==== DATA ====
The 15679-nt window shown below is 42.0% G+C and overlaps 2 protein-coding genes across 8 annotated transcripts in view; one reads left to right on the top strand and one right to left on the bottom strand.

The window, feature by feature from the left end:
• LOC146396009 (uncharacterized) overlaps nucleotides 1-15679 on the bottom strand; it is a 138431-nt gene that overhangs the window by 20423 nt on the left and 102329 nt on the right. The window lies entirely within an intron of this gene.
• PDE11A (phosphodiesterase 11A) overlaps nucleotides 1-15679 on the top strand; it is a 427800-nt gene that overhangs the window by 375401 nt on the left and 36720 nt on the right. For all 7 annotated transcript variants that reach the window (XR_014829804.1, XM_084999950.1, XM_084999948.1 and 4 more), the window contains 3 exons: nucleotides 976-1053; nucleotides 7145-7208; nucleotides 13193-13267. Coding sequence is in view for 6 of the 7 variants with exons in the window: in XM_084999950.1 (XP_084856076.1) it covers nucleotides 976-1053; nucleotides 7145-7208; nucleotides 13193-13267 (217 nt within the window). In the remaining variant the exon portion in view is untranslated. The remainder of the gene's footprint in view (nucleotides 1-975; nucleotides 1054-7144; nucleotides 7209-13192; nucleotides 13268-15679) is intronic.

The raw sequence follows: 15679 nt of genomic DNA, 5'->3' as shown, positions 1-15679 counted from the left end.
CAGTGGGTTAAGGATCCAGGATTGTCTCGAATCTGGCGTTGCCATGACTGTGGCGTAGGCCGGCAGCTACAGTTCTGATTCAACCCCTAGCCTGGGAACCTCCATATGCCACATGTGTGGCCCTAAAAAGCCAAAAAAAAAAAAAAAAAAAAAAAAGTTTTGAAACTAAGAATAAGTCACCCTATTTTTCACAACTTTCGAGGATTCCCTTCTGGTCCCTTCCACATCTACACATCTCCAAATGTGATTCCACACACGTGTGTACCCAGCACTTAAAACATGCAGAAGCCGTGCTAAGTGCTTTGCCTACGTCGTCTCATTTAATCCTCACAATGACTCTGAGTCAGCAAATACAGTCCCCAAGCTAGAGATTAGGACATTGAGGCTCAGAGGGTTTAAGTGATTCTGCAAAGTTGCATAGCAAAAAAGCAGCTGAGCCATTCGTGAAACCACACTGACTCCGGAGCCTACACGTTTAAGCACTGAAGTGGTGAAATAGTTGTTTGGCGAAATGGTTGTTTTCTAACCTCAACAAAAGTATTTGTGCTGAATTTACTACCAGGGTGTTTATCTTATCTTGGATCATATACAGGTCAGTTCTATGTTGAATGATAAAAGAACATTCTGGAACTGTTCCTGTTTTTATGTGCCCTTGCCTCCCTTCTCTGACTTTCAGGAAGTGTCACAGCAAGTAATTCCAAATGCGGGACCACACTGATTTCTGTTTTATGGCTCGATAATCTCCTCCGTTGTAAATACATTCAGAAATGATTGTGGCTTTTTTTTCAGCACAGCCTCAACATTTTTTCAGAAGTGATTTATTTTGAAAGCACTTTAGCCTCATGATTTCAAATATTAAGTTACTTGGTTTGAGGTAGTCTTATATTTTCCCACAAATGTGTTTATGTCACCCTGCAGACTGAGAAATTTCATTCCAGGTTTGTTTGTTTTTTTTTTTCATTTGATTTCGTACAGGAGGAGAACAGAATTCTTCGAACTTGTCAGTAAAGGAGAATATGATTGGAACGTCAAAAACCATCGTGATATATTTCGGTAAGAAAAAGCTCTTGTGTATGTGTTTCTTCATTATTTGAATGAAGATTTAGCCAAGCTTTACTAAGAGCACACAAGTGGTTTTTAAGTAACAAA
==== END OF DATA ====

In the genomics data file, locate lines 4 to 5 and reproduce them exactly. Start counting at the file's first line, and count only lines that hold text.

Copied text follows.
• PDE11A (phosphodiesterase 11A) overlaps nucleotides 1-15679 on the top strand; it is a 427800-nt gene that overhangs the window by 375401 nt on the left and 36720 nt on the right. For all 7 annotated transcript variants that reach the window (XR_014829804.1, XM_084999950.1, XM_084999948.1 and 4 more), the window contains 3 exons: nucleotides 976-1053; nucleotides 7145-7208; nucleotides 13193-13267. Coding sequence is in view for 6 of the 7 variants with exons in the window: in XM_084999950.1 (XP_084856076.1) it covers nucleotides 976-1053; nucleotides 7145-7208; nucleotides 13193-13267 (217 nt within the window). In the remaining variant the exon portion in view is untranslated. The remainder of the gene's footprint in view (nucleotides 1-975; nucleotides 1054-7144; nucleotides 7209-13192; nucleotides 13268-15679) is intronic.

The raw sequence follows: 15679 nt of genomic DNA, 5'->3' as shown, positions 1-15679 counted from the left end.